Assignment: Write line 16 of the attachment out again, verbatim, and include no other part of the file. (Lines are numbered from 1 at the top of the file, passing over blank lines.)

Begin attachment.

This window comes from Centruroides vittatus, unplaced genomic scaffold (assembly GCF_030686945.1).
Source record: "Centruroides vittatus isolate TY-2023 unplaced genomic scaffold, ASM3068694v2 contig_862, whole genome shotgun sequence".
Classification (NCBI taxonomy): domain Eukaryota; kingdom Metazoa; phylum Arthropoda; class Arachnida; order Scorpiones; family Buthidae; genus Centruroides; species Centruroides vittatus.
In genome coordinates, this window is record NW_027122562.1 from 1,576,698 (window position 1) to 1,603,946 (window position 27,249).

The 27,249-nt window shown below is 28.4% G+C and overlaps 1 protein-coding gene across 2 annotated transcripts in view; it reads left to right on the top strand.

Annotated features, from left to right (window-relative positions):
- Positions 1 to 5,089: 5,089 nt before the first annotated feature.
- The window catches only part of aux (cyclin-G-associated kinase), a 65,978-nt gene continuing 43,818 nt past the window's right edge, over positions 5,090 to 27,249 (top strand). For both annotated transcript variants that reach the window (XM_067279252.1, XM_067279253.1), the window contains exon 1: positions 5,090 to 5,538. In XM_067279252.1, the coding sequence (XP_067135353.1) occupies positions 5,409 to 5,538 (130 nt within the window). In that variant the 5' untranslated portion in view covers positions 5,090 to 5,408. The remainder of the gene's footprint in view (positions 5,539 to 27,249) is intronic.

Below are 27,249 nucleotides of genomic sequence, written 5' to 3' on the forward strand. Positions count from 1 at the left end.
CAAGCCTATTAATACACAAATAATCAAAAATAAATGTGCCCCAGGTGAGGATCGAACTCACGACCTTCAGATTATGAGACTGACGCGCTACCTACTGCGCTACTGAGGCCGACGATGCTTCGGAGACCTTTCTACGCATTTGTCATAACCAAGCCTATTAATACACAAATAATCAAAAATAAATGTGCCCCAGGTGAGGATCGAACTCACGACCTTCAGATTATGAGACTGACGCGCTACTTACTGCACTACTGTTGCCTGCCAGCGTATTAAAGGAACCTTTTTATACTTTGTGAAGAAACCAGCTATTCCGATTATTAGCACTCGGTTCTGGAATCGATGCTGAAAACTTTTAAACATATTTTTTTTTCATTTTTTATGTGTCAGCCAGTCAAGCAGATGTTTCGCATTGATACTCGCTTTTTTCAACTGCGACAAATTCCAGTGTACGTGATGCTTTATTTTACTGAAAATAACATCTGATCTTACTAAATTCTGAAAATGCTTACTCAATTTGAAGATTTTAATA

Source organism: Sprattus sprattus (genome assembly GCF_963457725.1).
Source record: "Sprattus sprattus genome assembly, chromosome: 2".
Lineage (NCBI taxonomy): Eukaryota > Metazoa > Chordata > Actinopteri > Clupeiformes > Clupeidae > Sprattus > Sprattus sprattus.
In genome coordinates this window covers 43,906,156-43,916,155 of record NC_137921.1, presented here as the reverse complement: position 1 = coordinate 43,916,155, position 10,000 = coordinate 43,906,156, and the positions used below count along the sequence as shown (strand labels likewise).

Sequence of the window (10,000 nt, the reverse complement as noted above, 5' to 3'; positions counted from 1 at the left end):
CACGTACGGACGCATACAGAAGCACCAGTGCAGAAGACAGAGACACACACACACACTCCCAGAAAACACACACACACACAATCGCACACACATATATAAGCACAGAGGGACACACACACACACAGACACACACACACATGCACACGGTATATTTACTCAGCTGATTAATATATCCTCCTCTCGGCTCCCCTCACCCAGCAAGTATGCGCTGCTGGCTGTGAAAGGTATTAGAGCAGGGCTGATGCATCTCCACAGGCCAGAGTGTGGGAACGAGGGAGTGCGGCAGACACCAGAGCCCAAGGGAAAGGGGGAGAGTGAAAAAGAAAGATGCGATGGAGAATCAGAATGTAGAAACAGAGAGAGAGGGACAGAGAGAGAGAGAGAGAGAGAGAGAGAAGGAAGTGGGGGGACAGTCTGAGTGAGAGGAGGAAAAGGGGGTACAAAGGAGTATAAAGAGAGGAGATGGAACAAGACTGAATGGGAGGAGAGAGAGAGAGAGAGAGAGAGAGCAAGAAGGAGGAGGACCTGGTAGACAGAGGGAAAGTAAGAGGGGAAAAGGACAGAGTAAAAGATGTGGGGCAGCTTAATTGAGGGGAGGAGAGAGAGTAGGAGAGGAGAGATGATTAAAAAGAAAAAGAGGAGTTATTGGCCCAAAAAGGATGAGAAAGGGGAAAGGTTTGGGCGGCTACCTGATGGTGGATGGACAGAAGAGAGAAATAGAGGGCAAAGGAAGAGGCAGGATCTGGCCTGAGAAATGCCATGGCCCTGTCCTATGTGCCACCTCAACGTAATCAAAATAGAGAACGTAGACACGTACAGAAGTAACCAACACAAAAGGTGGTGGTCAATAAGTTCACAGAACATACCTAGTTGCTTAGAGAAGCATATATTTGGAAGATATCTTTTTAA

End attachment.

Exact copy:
CACGTACGGACGCATACAGAAGCACCAGTGCAGAAGACAGAGACACACACACACACTCCCAGAAAACACACACACACACAATCGCACACACATATATAAGCACAGAGGGACACACACACACACAGACACACACACACATGCACACGGTATATTTACTCAGCTGATTAATATATCCTCCTCTCGGCTCCCCTCACCCAGCAAGTATGCGCTGCTGGCTGTGAAAGGTATTAGAGCAGGGCTGATGCATCTCCACAGGCCAGAGTGTGGGAACGAGGGAGTGCGGCAGACACCAGAGCCCAAGGGAAAGGGGGAGAGTGAAAAAGAAAGATGCGATGGAGAATCAGAATGTAGAAACAGAGAGAGAGGGACAGAGAGAGAGAGAGAGAGAGAGAGAGAAGGAAGTGGGGGGACAGTCTGAGTGAGAGGAGGAAAAGGGGGTACAAAGGAGTATAAAGAGAGGAGATGGAACAAGACTGAATGGGAGGAGAGAGAGAGAGAGAGAGAGAGAGCAAGAAGGAGGAGGACCTGGTAGACAGAGGGAAAGTAAGAGGGGAAAAGGACAGAGTAAAAGATGTGGGGCAGCTTAATTGAGGGGAGGAGAGAGAGTAGGAGAGGAGAGATGATTAAAAAGAAAAAGAGGAGTTATTGGCCCAAAAAGGATGAGAAAGGGGAAAGGTTTGGGCGGCTACCTGATGGTGGATGGACAGAAGAGAGAAATAGAGGGCAAAGGAAGAGGCAGGATCTGGCCTGAGAAATGCCATGGCCCTGTCCTATGTGCCACCTCAACGTAATCAAAATAGAGAACGTAGACACGTACAGAAGTAACCAACACAAAAGGTGGTGGTCAATAAGTTCACAGAACATACCTAGTTGCTTAGAGAAGCATATATTTGGAAGATATCTTTTTAA